In 2002 (or so?), I had recently been divorced, and was working on getting the tattooed sleeve on my left arm finished. I was living on my own for the first time. I went to visit Jason Brooks (my tattoo artist) after the sleeve was complete so that he could see it all healed up. He had just made the art for some decks and was selling them at the shop. The art was awesome, and he threw in a set of skate wheels. That meant all I had to do was buy trucks and I had a working skateboard.

So I did.

And then I had a complete skateboard, so I figured I might as well start skating. And it would be harder to start the next year. So I got lessons at my local skate park and started scooting around.

I broke my nose, my wrist and injured both ankles in the process of learning to skate, but skating taught me something really important: I’m pretty tough. I can fall down, hurt myself and get back up again and repeat the process.

It was also the first place I learned about The Fear.

“The Fear” is a concept I first encountered in skateboarding. It is what keeps people from doing stupid things. Like skateboarding. You have to overcome it in order to do even the most basic things on a skateboard. My skate friends will talk about it in hushed tones. Making sure you try a trick again after a big fall, just so that you don’t develop The Fear. Because it isn’t failing that hurts you, it is The Fear. Doubting yourself when you should be boldly pushing.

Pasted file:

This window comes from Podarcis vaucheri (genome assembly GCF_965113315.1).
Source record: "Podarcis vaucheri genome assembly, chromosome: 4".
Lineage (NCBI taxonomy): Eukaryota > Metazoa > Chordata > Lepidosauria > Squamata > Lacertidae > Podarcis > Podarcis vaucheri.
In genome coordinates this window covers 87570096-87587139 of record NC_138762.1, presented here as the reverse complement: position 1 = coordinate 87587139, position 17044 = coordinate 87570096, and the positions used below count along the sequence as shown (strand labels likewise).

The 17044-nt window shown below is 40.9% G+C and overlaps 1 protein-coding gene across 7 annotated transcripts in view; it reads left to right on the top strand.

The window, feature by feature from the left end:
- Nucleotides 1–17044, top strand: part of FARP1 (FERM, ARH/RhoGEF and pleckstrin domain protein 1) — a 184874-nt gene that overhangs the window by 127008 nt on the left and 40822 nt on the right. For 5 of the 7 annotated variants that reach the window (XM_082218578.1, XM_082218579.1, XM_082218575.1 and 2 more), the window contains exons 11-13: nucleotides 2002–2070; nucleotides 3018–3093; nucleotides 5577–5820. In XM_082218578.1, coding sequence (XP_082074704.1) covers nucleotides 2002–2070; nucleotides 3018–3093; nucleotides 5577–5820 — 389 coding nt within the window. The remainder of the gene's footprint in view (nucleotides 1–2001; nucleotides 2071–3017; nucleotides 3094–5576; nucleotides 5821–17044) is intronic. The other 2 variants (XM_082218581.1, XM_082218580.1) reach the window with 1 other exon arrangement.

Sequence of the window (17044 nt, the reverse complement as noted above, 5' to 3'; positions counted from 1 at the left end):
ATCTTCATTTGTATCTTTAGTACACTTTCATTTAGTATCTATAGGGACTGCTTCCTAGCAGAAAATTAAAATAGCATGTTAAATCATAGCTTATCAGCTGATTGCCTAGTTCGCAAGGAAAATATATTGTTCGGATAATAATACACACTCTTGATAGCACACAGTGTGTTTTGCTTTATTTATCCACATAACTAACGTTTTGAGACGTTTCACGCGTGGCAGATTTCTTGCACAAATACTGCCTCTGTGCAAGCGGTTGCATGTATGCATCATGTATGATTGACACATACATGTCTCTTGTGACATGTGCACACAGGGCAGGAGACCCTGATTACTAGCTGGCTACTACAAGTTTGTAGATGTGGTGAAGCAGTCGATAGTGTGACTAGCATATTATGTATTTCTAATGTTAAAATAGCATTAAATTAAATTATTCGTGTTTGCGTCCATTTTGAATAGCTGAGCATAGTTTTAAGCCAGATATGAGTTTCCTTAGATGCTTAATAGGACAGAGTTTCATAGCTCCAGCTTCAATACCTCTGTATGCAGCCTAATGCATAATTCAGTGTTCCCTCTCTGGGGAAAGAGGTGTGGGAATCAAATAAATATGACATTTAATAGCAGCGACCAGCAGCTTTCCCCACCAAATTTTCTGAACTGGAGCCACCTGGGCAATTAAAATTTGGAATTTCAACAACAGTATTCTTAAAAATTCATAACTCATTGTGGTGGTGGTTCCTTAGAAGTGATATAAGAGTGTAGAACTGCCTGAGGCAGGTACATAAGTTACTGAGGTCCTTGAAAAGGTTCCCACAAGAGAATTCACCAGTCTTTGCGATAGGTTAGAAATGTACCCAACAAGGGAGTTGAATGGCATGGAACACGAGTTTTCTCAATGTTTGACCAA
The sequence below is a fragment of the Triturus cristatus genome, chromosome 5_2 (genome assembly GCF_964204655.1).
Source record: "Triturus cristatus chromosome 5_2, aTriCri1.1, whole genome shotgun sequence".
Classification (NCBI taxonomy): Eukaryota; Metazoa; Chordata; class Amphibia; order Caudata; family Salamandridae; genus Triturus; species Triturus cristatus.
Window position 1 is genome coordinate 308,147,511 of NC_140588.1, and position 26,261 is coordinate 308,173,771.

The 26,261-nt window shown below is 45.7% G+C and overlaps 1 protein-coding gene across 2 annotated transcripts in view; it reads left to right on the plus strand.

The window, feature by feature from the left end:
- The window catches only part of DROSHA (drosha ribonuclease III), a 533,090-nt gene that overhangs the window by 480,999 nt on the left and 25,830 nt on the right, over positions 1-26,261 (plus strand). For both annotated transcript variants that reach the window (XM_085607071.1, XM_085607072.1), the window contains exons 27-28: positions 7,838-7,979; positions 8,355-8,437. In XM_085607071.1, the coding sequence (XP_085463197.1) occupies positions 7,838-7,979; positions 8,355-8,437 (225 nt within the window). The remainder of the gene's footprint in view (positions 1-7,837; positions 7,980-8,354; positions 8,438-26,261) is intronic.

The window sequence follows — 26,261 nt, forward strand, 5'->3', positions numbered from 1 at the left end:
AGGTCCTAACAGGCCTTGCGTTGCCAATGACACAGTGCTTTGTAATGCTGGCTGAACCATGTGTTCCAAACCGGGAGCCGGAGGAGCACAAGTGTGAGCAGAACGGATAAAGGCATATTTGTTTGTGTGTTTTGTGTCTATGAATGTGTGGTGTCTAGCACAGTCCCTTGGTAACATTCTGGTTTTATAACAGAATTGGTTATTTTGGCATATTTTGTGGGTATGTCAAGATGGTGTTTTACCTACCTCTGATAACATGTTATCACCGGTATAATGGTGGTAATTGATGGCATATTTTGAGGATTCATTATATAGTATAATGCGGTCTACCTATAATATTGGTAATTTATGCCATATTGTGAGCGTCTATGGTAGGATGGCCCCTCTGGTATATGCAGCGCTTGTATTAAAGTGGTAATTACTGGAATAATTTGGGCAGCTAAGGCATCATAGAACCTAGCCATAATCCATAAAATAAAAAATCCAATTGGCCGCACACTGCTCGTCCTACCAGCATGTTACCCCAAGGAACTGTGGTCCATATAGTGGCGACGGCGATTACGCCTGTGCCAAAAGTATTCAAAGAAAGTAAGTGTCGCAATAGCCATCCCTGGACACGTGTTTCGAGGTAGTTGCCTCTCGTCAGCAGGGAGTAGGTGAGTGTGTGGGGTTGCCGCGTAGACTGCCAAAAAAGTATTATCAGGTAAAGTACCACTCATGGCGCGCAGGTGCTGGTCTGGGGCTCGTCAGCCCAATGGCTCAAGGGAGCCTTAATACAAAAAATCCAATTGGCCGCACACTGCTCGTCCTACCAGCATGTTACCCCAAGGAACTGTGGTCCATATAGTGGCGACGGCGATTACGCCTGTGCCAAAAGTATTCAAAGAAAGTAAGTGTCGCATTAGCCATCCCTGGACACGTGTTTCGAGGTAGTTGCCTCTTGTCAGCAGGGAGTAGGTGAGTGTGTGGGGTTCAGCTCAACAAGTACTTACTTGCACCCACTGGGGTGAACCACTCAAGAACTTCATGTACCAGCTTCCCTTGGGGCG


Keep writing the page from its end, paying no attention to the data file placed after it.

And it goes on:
A perfect example of this is dropping in. It is a move where you stand at the edge of a ramp, board clicked out on edge, tail of the board under your back foot. You then step out onto the front of the board and lean forward. Mechanically easy. Physically easy. Mentally/emotionally hard as hell. You have to just trust that you are going to make it through a 4-6 foot fall. And if you don’t do that, you basically can’t skate bowls or ramps. 


The Fear is over come through patience and practice, or just taking a deep breath and pushing past it. Realizing that it is just a sensation and worse than the actual consequences of what ever it is you are afraid of.

The Fear is what stopped my boxing training. There was a span of time where we were sparring all the time. At the gym I went to, sparring was the real deal. It was a fight from the moment you got in the ring. I was getting hit in the head a lot and couldn’t control flinching. That meant if my opponent landed a few head shots on me, I would start flinching and then it was open season. I could take the hits. I was a decent boxer. But once The Fear settled in about the flinching I never did get past it.